Hesperian partner, El Comité Asociado de Promotores Interétnicos del Bajo Atrato en Salud (COAPIBAS), or the Interethnic Committee of Associated Health Promoters of the Lower Atrato, recently won The Clarence H. Moore Award for Voluntary Service. COAPIBAS was one of many groups nominated for the award granted by thePan American Health and Education Foundation which recognizes outstanding contributions to public health by volunteers or non-governmental organizations working to improve the lives of the peoples of Latin American and the Caribbean.
COAPIBAS is an organization of local health promoters and midwives who work against the backdrop of war-torn Columbia, offering training courses and providing health care in their villages. This region of Columbia has about 40,000 displaced people who have almost no access to health care, roads, running water, electricity, sanitation systems, pharmacies, stores or schools.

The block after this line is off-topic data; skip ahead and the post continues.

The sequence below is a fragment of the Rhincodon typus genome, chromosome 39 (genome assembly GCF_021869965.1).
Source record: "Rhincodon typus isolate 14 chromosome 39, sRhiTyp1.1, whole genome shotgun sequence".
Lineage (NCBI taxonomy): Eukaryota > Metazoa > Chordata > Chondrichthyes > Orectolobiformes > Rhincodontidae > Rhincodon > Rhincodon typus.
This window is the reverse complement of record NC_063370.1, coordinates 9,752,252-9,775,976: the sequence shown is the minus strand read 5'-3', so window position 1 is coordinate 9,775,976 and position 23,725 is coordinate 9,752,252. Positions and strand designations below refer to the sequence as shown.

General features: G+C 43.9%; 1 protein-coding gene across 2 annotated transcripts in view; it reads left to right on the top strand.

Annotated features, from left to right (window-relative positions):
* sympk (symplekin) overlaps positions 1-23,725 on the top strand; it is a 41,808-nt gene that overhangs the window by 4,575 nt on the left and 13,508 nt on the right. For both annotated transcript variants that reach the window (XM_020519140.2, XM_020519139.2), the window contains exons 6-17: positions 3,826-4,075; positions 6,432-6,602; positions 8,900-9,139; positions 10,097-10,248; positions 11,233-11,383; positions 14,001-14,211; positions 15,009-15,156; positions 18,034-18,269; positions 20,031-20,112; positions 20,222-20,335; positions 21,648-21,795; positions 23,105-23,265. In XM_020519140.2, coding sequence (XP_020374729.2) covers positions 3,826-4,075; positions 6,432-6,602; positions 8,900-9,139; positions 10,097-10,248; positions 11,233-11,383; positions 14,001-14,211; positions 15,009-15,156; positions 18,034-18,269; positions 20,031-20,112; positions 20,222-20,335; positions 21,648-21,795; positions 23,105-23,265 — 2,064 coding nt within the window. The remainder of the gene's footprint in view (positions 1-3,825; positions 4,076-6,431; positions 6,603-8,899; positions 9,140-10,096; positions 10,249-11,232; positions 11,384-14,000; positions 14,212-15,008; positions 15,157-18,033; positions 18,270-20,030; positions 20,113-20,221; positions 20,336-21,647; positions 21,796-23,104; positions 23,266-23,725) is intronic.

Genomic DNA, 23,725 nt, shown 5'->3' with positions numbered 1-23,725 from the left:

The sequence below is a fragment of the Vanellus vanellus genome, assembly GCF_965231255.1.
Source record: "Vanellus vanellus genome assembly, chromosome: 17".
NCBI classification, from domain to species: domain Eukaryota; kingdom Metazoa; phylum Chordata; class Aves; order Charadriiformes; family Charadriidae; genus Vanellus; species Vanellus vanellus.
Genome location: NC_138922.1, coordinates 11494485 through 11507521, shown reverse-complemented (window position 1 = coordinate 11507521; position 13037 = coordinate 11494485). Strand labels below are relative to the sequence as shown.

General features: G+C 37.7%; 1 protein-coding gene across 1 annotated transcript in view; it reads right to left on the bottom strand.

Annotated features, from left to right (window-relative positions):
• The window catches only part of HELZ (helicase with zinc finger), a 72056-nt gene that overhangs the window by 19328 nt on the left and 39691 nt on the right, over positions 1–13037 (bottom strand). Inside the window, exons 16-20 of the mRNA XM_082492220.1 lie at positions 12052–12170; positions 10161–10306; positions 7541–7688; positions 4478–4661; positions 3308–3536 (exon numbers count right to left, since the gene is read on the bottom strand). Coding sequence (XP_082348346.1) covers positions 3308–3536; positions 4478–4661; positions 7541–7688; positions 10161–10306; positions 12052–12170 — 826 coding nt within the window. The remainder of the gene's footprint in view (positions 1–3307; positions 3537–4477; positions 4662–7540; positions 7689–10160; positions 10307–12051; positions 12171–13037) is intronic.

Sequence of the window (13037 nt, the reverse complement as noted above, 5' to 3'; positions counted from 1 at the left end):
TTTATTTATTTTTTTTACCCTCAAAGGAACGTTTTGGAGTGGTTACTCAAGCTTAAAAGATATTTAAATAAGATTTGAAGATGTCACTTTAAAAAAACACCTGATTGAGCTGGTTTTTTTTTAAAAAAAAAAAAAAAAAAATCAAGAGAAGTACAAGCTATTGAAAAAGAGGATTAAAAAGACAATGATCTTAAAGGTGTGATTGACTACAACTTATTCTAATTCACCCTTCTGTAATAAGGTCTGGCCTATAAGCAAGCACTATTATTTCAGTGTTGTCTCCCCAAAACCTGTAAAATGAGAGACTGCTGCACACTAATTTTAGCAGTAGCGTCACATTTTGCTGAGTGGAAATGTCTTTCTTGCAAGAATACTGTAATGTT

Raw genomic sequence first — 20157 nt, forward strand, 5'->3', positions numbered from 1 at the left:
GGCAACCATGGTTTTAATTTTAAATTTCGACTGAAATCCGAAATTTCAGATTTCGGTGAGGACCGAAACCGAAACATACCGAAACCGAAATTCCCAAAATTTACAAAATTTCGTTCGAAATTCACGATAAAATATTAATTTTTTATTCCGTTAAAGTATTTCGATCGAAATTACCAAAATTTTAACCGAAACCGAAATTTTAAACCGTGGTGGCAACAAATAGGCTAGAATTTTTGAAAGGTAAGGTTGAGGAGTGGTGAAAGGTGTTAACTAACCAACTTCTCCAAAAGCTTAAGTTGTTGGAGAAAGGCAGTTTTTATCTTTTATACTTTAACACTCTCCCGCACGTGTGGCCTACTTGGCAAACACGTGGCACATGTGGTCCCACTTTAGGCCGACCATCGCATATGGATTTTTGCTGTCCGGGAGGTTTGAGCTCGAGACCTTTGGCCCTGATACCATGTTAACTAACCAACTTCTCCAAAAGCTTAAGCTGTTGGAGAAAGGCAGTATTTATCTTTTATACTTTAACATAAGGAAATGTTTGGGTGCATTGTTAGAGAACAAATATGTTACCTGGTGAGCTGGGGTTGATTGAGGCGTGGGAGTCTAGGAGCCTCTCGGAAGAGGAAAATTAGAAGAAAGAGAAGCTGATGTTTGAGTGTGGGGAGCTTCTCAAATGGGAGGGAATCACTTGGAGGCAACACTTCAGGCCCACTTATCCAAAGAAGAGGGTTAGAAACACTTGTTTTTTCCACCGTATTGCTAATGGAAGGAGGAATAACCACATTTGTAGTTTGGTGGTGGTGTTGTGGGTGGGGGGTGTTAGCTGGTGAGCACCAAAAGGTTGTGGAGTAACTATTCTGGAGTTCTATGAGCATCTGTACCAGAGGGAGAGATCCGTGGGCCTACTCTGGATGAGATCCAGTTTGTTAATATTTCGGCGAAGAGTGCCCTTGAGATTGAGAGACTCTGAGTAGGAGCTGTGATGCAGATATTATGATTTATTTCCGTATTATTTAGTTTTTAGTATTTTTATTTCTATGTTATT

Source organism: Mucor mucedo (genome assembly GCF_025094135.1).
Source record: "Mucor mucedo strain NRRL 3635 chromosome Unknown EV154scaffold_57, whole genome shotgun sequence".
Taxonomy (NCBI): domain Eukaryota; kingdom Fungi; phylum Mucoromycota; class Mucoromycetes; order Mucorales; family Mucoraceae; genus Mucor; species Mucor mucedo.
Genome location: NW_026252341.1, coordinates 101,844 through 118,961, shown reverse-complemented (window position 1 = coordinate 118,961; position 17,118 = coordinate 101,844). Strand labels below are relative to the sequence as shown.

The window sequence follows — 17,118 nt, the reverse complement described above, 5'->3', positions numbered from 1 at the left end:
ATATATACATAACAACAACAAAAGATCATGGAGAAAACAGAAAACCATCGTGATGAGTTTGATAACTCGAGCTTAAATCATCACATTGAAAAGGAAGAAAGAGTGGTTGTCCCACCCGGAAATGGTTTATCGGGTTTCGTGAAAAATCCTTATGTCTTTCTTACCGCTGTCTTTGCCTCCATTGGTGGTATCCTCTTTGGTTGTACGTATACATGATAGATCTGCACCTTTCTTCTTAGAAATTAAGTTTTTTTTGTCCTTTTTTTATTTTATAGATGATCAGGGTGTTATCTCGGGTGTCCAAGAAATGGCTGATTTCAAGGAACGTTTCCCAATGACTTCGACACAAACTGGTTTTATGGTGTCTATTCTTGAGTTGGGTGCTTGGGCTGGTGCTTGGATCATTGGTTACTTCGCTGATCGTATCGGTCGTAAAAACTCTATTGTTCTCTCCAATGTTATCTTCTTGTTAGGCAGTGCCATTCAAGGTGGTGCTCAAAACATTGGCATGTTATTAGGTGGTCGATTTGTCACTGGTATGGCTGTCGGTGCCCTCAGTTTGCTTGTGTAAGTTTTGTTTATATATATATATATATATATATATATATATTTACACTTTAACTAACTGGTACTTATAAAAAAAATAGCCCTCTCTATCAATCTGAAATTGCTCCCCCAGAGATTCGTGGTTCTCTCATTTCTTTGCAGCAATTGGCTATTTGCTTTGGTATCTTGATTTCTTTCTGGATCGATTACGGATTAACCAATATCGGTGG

COAPIBAS has partnered with Concern America, an international development and refugee aid organization, to help meet the emergency health needs of the region and set up a sustainable health system. Together they have established midwifery trainings with community visits, training female health workers to perform pap smear exams, and provided one community with rainwater collection tanks. Where There Is No Doctor is heavily relied upon for their trainings and outreach. For many of the health promoters, Where There Is No Doctor may be the only book they have ever owned.
COAPIBAS is also developing itself as a grassroots advocacy organization. They have met with the Columbian government and PAHO, advocating for the recognition of health promoters in the region.
Read more about training local health workers in Colombia.
Concern America currently has volunteer openings in Colombia and Bolivia.